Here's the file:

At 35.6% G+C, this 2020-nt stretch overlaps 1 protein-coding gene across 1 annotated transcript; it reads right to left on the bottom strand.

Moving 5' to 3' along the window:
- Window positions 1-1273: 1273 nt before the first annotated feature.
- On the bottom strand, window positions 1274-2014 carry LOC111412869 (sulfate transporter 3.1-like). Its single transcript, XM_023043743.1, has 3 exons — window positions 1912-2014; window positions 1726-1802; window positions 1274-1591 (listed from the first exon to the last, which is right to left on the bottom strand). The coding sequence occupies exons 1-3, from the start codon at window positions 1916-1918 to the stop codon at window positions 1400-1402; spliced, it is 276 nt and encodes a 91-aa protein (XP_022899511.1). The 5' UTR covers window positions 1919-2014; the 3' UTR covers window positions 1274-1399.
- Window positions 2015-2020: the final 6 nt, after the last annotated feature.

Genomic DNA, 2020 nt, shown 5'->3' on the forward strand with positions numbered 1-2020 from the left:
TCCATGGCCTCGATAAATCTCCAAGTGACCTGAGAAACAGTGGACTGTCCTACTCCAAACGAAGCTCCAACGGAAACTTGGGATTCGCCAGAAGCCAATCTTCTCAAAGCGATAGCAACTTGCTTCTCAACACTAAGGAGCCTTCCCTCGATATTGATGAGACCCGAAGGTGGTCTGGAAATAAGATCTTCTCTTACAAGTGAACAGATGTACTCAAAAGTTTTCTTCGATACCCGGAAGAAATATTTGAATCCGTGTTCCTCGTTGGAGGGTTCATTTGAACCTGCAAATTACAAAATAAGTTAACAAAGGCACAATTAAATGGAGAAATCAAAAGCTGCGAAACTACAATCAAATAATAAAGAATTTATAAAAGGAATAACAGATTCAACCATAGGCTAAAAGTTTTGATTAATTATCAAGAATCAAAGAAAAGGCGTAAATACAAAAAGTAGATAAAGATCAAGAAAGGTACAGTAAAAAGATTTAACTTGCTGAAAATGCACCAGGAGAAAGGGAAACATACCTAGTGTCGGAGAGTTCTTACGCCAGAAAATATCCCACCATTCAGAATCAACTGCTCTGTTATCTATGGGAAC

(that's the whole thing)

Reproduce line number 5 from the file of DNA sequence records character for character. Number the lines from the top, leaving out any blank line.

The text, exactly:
- Window positions 2015-2020: the final 6 nt, after the last annotated feature.